Online food delivery services commit to plastics takeaway

The war on plastics has entered the rapidly growing online food delivery sector, with industry competitors Deliveroo and Just Eat both making pledges today (1 March) to cut down the amount of plastic packaging used by customers.

Online customers of both companies will now be given the option to opt out of receiving items such as plastic cutlery, straws and sauce sachets items through a pre-ticked box.

Deliveroo has vowed to work with manufacturers to start producing more alternatives to plastics. The firm plans to use its purchasing power to buy an extensive range of sustainable packaging, thus reducing the cost for its restaurants to use.

Major rival Just Eat has gone one step further by announcing it will stop selling all single-use plastic items in its shop from today. The move comes after a consumer survey found that three-quarters (74%) of people would prefer their takeaway to arrive without items such as plastic cutlery and straws.

“Many of the plastics polluting our oceans are by-products of food and drink consumption,” Just Eat managing director Graham Corfield said.

“As the market leader in online food delivery, we are using our influence to drive more environmentally-friendly behaviour among our restaurant partners and customers.”

Longer term changes

An innovation platform is being launched by Just East to foster R&D investment into single-use plastic alternatives. To start with, Just Eat is partnering with Skipping Rocks Lab which will trial restaurant launches of edible seaweed-based sauce sachets that decompose in six weeks.

Just Eat will work with the Sustainable Restaurant Association to develop a series of resources for the company’s 28,000 restaurant partners to help them and their customers reduce plastic usage.

SRA chief executive Andrew Stephed said the momentum on plastics waste has created a “huge opportunity for the restaurant sector to make a massive impact by changing the behaviour of customers and those that work in the industry”.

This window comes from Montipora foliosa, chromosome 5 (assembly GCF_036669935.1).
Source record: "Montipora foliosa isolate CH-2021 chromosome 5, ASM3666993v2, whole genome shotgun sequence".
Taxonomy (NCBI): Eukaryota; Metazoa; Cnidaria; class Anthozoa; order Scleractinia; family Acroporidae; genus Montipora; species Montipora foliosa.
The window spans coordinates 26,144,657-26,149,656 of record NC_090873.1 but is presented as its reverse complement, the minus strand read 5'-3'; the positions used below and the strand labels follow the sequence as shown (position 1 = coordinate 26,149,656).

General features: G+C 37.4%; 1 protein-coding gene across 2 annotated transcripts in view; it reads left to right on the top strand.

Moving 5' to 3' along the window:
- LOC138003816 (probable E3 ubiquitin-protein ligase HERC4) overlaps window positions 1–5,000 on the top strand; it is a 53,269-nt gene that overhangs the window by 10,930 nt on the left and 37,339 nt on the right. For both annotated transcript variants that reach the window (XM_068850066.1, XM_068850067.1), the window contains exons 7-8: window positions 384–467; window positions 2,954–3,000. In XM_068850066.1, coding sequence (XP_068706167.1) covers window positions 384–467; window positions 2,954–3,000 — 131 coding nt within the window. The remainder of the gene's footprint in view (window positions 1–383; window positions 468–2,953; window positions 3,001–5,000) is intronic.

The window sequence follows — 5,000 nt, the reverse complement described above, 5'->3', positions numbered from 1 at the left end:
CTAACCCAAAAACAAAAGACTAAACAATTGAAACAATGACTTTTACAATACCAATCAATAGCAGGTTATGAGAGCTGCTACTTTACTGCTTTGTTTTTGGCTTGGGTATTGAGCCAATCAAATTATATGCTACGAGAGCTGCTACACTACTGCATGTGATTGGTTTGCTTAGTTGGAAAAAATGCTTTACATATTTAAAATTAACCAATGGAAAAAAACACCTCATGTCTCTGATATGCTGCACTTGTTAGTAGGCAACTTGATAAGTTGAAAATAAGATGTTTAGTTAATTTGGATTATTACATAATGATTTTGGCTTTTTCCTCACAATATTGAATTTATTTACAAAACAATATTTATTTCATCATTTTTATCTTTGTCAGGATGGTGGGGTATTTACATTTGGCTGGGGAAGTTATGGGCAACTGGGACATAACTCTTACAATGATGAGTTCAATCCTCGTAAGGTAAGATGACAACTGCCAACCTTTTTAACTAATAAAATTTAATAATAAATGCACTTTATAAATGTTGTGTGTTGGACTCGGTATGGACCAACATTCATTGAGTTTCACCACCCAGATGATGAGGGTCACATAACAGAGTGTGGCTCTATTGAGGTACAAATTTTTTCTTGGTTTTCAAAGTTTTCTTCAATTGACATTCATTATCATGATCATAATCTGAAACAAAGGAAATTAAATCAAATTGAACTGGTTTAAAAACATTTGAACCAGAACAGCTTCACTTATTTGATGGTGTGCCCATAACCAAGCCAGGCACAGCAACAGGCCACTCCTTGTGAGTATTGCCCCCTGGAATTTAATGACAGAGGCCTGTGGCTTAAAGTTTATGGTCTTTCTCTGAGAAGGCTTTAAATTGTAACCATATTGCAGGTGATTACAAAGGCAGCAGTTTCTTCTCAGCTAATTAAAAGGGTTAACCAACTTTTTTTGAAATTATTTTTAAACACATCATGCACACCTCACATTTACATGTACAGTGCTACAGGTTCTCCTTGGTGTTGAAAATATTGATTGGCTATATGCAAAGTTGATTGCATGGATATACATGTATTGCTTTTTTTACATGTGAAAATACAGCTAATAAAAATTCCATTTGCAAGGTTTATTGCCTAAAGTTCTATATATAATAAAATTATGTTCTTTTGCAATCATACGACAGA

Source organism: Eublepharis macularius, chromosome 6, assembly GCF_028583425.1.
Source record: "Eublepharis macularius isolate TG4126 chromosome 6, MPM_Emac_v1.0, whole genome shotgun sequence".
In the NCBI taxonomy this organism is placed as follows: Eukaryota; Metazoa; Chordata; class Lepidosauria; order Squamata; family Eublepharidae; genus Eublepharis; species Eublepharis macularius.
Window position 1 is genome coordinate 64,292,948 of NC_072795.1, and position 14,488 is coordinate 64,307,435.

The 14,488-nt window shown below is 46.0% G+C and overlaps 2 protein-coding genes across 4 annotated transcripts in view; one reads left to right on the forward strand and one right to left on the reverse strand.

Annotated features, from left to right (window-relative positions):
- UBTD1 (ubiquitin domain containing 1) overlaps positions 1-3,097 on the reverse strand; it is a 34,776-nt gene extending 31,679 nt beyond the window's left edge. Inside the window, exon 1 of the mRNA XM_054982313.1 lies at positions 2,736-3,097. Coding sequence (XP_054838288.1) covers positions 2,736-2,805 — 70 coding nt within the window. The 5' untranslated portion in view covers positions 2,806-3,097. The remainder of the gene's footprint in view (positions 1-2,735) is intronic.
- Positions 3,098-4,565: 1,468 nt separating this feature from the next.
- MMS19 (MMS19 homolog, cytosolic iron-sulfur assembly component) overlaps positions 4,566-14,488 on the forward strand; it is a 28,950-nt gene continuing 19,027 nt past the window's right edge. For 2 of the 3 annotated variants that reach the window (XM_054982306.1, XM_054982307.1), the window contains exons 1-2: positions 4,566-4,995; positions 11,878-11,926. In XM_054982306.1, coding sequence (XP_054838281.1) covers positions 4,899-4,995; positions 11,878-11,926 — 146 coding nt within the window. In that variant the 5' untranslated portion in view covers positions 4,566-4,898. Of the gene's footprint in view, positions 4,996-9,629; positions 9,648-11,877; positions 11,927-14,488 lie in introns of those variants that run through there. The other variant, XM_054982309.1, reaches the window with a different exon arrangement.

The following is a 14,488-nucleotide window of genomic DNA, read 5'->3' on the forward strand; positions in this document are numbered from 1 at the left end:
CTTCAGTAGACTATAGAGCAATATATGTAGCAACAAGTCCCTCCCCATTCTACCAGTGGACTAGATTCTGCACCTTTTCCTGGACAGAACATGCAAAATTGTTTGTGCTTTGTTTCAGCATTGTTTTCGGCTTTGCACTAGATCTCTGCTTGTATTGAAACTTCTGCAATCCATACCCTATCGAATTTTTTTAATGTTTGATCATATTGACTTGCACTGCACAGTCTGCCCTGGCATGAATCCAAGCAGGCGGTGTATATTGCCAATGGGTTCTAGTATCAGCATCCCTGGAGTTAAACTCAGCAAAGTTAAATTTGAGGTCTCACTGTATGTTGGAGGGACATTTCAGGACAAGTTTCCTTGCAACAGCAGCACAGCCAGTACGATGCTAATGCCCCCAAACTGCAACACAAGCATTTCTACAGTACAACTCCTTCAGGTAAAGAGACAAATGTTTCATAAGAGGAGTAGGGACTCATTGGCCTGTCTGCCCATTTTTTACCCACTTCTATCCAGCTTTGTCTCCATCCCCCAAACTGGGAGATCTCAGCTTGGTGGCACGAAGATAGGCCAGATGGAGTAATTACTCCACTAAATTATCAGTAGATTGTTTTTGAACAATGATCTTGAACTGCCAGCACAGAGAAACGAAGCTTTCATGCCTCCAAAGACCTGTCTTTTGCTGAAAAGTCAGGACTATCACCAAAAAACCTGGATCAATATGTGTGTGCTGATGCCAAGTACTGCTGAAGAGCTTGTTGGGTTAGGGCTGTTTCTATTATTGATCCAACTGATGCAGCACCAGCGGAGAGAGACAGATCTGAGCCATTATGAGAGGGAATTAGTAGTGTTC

“Just Eat is showing great leadership by announcing this initial package of measures, but also committing to spearhead longer term changes that will have a hugely positive impact on the industry and the environment,” he said.

Khan’s concern

These announcements come on the same day that London Mayor Sadiq Khan wrote to the largest takeaway delivery app companies to ask them to help cut unnecessary single-use plastics from their deliveries.

Khan’s letter reads: “Usually these takeaways are delivered directly to people’s homes where there is no need for additional cutlery and these pointless plastics can end up straight in the bin.

“I want these small but significant steps to have a big impact on waste reduction and change the way we needlessly use plastics. I hope other food businesses and retailers across the city get on board with similar measures to help us drive down plastic waste and protect our environment.”

Business and the resource revolution at edie Live

Plastics is a hot topic right now and the Government’s 25-Year Plan to Improve the Environment has promised action and given resource-efficiency professionals some much-needed encouragement. But 2042 is a long way off, and questions remain when it comes to the ‘how’.

Speakers from WRAP, tech UK and the Environmental Audit Committee will explore what the 25-Year Plan means for business and investigate how resource efficiency professionals can turn that ambition into action on day one of edie Live 22 May at the NEC in Birmingham. Click here for more information

George Ogleby

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